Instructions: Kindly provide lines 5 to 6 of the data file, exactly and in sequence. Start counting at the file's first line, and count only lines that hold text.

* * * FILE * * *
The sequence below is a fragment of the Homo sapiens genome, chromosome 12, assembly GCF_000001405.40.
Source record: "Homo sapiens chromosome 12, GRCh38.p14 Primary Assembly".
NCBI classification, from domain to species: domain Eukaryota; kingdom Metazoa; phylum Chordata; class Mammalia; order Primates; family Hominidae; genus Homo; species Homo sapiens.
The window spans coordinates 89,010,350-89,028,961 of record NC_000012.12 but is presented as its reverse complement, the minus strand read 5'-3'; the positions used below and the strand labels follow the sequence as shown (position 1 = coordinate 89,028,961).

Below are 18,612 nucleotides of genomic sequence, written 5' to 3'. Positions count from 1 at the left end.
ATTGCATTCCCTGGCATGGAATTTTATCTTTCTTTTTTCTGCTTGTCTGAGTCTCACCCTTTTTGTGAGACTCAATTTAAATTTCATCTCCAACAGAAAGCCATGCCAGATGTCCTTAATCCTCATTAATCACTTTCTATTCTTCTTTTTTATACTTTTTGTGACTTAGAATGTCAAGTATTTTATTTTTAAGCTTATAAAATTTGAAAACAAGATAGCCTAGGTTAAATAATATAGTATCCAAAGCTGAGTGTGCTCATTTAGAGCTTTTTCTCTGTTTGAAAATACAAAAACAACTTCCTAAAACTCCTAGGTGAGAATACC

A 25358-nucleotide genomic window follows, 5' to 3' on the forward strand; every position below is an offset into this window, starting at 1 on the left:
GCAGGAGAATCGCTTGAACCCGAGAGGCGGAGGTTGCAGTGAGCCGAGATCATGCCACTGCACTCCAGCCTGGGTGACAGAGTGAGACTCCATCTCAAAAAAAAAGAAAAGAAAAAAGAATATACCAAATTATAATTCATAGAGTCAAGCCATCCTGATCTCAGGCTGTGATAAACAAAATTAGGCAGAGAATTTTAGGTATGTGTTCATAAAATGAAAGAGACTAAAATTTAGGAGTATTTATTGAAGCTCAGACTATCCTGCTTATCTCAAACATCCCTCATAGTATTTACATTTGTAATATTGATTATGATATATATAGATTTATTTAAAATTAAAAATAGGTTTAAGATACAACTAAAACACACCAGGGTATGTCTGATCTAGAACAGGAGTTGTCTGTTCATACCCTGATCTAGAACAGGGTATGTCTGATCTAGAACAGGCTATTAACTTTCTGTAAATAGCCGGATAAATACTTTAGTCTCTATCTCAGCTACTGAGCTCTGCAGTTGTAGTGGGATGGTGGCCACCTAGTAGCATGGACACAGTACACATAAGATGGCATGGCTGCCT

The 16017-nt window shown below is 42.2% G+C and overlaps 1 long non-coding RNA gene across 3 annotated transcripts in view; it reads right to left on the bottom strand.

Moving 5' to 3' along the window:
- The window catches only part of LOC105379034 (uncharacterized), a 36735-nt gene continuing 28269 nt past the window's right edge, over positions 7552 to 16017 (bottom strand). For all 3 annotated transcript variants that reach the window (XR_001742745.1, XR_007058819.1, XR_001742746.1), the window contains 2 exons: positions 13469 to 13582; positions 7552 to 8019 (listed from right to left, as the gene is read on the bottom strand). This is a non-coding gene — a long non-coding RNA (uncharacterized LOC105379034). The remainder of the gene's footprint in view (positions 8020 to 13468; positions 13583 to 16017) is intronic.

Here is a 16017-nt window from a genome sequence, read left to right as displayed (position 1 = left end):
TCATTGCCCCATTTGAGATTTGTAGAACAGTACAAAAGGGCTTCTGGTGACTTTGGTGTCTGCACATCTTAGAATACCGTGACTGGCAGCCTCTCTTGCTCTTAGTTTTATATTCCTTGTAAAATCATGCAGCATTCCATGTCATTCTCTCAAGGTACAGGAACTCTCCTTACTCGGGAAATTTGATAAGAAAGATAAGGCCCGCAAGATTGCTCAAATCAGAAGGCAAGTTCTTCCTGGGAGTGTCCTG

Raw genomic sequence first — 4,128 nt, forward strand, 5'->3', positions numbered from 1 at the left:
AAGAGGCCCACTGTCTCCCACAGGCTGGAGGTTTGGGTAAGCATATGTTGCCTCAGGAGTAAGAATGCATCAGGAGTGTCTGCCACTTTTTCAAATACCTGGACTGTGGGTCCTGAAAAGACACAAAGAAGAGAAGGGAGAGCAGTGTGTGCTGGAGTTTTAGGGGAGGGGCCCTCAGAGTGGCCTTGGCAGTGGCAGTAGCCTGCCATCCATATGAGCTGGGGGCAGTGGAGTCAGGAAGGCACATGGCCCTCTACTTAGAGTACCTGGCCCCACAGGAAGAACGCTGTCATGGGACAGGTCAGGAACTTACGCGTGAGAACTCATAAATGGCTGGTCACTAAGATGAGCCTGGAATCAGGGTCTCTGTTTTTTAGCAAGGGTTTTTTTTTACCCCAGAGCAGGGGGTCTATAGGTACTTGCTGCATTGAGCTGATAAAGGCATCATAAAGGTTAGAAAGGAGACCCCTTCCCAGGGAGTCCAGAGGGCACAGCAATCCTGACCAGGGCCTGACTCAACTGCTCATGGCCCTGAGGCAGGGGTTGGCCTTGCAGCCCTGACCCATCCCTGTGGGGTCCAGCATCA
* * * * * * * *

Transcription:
Below are 18,612 nucleotides of genomic sequence, written 5' to 3'. Positions count from 1 at the left end.
ATTGCATTCCCTGGCATGGAATTTTATCTTTCTTTTTTCTGCTTGTCTGAGTCTCACCCTTTTTGTGAGACTCAATTTAAATTTCATCTCCAACAGAAAGCCATGCCAGATGTCCTTAATCCTCATTAATCACTTTCTATTCTTCTTTTTTATACTTTTTGTGACTTAGAATGTCAAGTATTTTATTTTTAAGCTTATAAAATTTGAAAACAAGATAGCCTAGGTTAAATAATATAGTATCCAAAGCTGAGTGTGCTCATTTAGAGCTTTTTCTCTGTTTGAAAATACAAAAACAACTTCCTAAAACTCCTAGGTGAGAATACC